This Day in History – 29 Tishrei/October 23

In 5211/1450, the Jews of Lower Bavaria were expelled.

In 5701/1940, this date was the deadline for Warsaw’s Jews to move into the ghetto.



3449/313 B.C.E., the Tanna Shimon Hatzaddik, the last of the Anshei Knesses Hagedolah

5566/1805, Harav Meir Derbarmdiger of Berditchev, zt”l, son of the Kedushas Levi

5601/1840, Harav Avraham Dovid, Rav of Butchach and mechaber of Daas Kedoshim

5645/1884, Harav Menachem Mendel Hager of Vizhnitz, zt”l, the Tzemach Tzaddik

5703/1942, Harav Yisrael Shapiro, the Grodzisker Rebbe, zt”l


5684/1923, Harav Shmuel Tzvi Danziger, the Tiferes Shmuel of Alexander, zt”l

Harav Shmuel Tzvi Danziger was born in Turchin in 5620/1860. His father was Harav Yechiel, the first Rebbe of Alexander. As a youth, Reb Shmuel Tzvi reached exalted levels in Torah learning and in avodas Hashem, although he skillfully concealed his great achievements, mingling with people as if he were one of them. His father said of him, “He is a nistar [unrecognized Gadol].”

After the petirah of his father in 5654/1894, when his older brother Harav Yerachmiel Yisrael Yitzchak, the Yismach Yisrael, was named Rebbe, Reb Shmuel Tzvi subordinated himself to him.

On 29 Teves, Erev Rosh Chodesh Shevat 5670/1910, the Yismach Yisrael was niftar. Since he had no children, the obvious choice for successor as Rebbe was his brother, Reb Shmuel Tzvi. As Rebbe, Reb Shmuel Tzvi began revealing his true strengths as leader and Torah giant; qualities that were in him all the years, just hidden from the public eye, now came into full use.

As Rebbe, the Tiferes Shmuel led his Chassidim as his father had, in the tradition of the Vorka dynasty. He bore in his heart the burdens of each Chassid; he was more concerned for them than he was for himself. His tearful davening was infused with his vast yiras Shamayim, and his powerful voice brought all who heard him to teshuvah.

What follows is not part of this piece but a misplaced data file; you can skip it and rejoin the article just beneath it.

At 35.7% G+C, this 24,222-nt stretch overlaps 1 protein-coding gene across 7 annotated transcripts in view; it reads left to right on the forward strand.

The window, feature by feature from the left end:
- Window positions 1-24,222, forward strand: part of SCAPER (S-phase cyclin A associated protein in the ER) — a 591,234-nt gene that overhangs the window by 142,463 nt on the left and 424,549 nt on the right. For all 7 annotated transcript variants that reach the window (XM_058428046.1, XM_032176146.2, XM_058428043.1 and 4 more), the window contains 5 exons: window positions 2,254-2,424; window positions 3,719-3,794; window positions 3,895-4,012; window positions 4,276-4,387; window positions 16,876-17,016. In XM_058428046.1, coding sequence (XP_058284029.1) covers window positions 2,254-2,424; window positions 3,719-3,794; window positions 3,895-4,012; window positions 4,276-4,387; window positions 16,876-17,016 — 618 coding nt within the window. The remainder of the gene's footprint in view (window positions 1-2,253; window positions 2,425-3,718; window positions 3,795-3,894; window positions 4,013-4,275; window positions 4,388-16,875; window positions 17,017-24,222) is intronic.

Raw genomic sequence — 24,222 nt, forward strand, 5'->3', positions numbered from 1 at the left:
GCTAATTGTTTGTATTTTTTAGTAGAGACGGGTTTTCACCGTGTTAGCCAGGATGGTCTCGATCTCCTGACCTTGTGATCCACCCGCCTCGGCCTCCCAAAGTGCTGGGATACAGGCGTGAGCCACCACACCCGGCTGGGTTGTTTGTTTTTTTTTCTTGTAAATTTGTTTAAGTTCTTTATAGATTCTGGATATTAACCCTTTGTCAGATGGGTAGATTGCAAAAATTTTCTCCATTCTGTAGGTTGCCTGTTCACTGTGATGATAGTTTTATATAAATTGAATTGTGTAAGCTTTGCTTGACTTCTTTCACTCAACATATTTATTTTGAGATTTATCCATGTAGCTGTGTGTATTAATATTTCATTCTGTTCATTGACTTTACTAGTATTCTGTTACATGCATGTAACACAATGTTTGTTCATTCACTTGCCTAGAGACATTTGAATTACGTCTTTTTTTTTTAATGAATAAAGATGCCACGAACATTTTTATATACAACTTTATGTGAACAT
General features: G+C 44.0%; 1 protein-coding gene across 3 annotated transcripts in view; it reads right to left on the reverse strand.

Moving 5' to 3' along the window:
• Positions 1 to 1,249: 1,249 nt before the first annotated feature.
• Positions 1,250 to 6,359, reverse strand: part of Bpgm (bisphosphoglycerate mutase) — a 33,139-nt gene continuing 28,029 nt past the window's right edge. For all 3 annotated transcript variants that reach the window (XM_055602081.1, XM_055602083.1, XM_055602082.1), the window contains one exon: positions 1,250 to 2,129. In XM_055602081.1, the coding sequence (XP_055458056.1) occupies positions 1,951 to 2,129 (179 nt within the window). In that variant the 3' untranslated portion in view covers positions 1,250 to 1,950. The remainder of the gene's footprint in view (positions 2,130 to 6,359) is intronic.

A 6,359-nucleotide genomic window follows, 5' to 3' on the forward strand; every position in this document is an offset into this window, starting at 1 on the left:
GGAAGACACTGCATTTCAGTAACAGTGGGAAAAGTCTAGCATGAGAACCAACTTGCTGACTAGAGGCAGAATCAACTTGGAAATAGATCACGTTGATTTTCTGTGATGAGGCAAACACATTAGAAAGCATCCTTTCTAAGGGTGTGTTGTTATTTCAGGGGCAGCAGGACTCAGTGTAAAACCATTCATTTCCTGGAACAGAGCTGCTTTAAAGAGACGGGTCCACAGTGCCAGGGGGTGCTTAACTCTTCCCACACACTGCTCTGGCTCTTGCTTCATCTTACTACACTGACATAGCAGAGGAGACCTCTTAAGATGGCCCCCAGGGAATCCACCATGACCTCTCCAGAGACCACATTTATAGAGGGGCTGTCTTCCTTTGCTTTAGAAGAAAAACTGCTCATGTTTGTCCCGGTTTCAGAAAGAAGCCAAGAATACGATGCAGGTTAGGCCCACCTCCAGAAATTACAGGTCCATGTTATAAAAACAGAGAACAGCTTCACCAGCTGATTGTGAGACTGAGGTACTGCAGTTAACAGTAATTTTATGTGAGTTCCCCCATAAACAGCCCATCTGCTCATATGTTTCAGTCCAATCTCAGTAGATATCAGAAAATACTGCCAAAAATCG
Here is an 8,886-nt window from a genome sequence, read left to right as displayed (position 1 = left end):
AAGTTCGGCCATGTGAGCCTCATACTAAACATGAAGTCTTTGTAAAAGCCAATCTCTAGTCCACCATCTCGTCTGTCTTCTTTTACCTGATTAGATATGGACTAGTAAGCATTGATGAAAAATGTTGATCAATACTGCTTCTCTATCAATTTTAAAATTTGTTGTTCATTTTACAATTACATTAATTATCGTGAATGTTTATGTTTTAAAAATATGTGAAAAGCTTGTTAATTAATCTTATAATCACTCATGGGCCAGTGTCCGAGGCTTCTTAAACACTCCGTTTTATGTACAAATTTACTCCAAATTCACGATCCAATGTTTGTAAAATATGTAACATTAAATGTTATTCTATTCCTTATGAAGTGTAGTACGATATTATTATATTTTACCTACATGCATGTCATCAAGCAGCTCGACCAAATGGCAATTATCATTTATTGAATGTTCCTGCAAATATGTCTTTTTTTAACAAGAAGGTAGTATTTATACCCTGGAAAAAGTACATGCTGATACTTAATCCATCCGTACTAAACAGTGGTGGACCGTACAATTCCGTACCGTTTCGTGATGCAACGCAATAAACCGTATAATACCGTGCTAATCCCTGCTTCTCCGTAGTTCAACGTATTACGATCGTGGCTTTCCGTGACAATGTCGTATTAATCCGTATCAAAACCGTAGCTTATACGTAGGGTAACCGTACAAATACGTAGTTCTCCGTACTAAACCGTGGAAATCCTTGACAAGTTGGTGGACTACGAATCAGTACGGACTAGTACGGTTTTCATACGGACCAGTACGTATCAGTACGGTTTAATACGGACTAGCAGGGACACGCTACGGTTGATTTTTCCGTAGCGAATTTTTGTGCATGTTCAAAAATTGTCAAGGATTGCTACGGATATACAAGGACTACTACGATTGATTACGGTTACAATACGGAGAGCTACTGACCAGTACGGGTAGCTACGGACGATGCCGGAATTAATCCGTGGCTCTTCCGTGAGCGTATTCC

The Tiferes Shmuel took the initiative to build a Chassidic yeshivah in Poland in prophetic response to the great needs that would arise in his time, when the haskalah movement would gain strength and World War I would destroy the stability of the Jewish communities.

During the Yamim Nora’im of 5684/1923, the Rebbe took ill and began to hint that his time was drawing near. On Tuesday, 29 Tishrei, Erev Rosh Chodesh Cheshvan, he left this world, leaving his Chassidim bereft. The Rebbe was buried in Alexander the next day. No hespedim were said at his levayah, as he had requested, and no elaborate titles were written on his matzeivah.

The Tiferes Shmuel was succeeded by his son Harav Yitzchak Menachem, the Akeidas Yitzchak, Hy”d, who was martyred in Treblinka by the Nazis.

The Akeidas Yitzchak published his father’s work, Tiferes Shmuel, on the Torah.

Zechuso yagen aleinu.


Oct. 23

In 1707, the first Parliament of Great Britain, created by the Acts of Union between England and Scotland, held its first meeting.

In 1915, tens of thousands of women marched in New York City, demanding the right to vote.

In 1942, during World War II, Britain launched a major offensive against Axis forces at El Alamein in Egypt, resulting in an Allied victory.

In 1944, the World War II Battle of Leyte Gulf began, resulting in a major Allied victory against Japanese forces.

In 1954, West Germany was invited to join the North Atlantic Treaty Organization, which it did the following year.

In 1956, a student-sparked revolt against Hungary’s Communist rule began; as the revolution spread, Soviet forces started entering the country, and the uprising was put down within weeks.

In 1983, 241 U.S. service members, most of them Marines, were killed in a suicide truck-bombing at Beirut International Airport in Lebanon; a near-simultaneous attack on French forces killed 58 paratroopers.

In 2002, gunmen seized a crowded Moscow theater, taking hundreds hostage and threatening to kill their captives unless the Russian army pulled out of Chechnya. (Three days later, special forces stormed the theater; 130 captives died, along with all 40 gunmen.)